WVU engineers aim to improve safety with autonomous robotic inspection system for coal waste storage facilities
Two West Virginia University engineers are developing new technologies for coal waste storage facilities that will detect and prevent potential failures like leakage of hazardous materials into the environment.
Guilherme Pereira, associate professor in the mechanical and aerospace engineering department and adjunct associate professor in the Lane Department of Computer Science and Electrical Engineering, and Ihsan Berk Tulu, Wayne and Kathy Richards Faculty Fellow and assistant professor of mining engineering, received nearly $500,000 in funding to conduct research that will deliver an aerial robot-enabled inspection and monitoring system for active and abandoned coal ash and tailings or waste storage facilities.
The goal of the project is to find a way to detect leakages and failures at coal waste facilities before tailings and coal ash are released into the environment. Tailings are waste materials left behind after extracting coal from the earth that are stored above-ground behind earthen dams, whereas coal ash is a residue left over from burning coal at power plants. Coal ash is one of the largest U.S. supplies of industrial waste, containing metals such as lead, mercury, chromium, selenium, cadmium and arsenic, that never biodegrade and are dangerous to humans.
"Failure of these structures has been shown to be catastrophic, causing massive mudslides that have devastated entire communities and created irreversible environmental damage," Tulu said. "Industry and federal and state governments spend great effort and time inspecting these structures, finding hazards that might lead to wastewater leakages or failures."
Researchers will develop and program an intelligent drone that will autonomously inspect the structural components of coal waste storage facilities. The drone will be able to create thermal and visual images and high-resolution, three-dimensional maps of the facility, which will permit the detection of cracks, deformities and other hazards in the structures.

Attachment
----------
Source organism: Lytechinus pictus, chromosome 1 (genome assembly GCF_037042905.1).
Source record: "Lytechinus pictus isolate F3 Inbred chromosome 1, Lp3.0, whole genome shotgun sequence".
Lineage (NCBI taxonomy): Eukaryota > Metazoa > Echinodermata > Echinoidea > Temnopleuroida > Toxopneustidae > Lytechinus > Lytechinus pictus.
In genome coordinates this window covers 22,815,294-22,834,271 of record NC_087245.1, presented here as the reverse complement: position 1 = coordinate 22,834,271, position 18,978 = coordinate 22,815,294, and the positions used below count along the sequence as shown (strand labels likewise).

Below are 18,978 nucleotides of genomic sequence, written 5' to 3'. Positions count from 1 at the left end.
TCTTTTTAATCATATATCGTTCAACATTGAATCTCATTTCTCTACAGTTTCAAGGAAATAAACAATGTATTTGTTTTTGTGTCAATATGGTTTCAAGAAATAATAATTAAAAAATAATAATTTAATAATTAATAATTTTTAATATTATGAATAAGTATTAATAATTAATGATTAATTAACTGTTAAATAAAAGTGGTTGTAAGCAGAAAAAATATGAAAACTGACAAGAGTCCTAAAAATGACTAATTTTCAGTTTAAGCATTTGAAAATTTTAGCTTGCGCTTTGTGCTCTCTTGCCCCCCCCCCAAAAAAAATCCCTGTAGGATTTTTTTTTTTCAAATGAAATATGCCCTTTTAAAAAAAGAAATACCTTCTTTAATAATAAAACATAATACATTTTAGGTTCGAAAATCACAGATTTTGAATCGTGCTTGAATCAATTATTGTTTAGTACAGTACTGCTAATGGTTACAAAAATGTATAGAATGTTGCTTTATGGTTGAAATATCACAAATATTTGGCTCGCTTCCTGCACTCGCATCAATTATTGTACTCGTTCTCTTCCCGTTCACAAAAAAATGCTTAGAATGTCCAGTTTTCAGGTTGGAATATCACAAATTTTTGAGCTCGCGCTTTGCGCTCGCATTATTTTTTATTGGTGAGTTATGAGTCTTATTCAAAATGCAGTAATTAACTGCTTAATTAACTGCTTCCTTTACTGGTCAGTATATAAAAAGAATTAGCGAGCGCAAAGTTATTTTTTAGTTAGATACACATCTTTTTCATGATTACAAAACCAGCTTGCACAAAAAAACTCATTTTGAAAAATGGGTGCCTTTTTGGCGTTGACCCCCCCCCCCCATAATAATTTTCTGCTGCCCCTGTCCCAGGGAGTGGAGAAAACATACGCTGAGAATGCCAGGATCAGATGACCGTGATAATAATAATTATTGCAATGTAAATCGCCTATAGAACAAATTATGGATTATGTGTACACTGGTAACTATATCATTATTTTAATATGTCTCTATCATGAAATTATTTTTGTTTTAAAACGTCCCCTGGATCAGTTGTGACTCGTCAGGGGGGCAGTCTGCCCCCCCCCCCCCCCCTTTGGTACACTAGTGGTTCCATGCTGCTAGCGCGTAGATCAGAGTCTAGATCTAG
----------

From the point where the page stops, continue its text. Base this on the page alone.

A second objective of the project is to create and equip the drones with software that uses artificial intelligence-based algorithms to detect potential hazards. The software will collect and use thermal and visual images, as well as 3-D point clouds, a technology that utilizes laser scanners to measure where light hits a particular surface or object, to generate highly accurate 3-D models of the coal storage facilities. This will allow researchers to identify potential hazards quickly and efficiently without having to physically be present at the inspection site.
Funding comes from the United States Department of Energy and is administered by the National Energy Technology Laboratory under the University Training and Research for Fossil Energy and Carbon Management Program. This funding will allow four students at the Benjamin M. Statler College of Engineering and Mineral Resources to work on this project and gain real-world experience related to autonomous robotic inspection systems.
The research can provide a faster and long-term economical solution to this mounting global issue, a subject that hits close to home for Pereira.
"I'm originally from Minas Gerais state in Brazil, where catastrophic accidents with tailing dams happened recently, so the project has a special motivation for me," Pereira said. "It is an opportunity to develop a technology that can save lives in the United States and in my country."
In 2015, a tailings dam in Bento Rodrigues, Brazil collapsed, unleashing thousands of pounds of hazardous mud spill that killed 19 people. The mining waste eventually flowed more than 400 miles from its source to the Atlantic Ocean, contaminating water supplies along its route.
An incident that struck the heart of West Virginia occurred in 1972, when a tailing dam in Logan County failed following a heavy rainstorm, known as the Buffalo Creek Flood. This catastrophic dam failure released 132 million gallons of wastewater into the surrounding community. The incident killed 125 people, injured 1,100 others and left 4,000 people without homes.
"It is a very exciting project for us," Tulu said. "We will train the next generation of engineers in the application of robotics technologies for our mining communities. A successful outcome from this project will be another technology tool for both West Virginia's and the nations' mining industries to improve the safety of the mines and the health of the nearby communities."
Provided by West Virginia University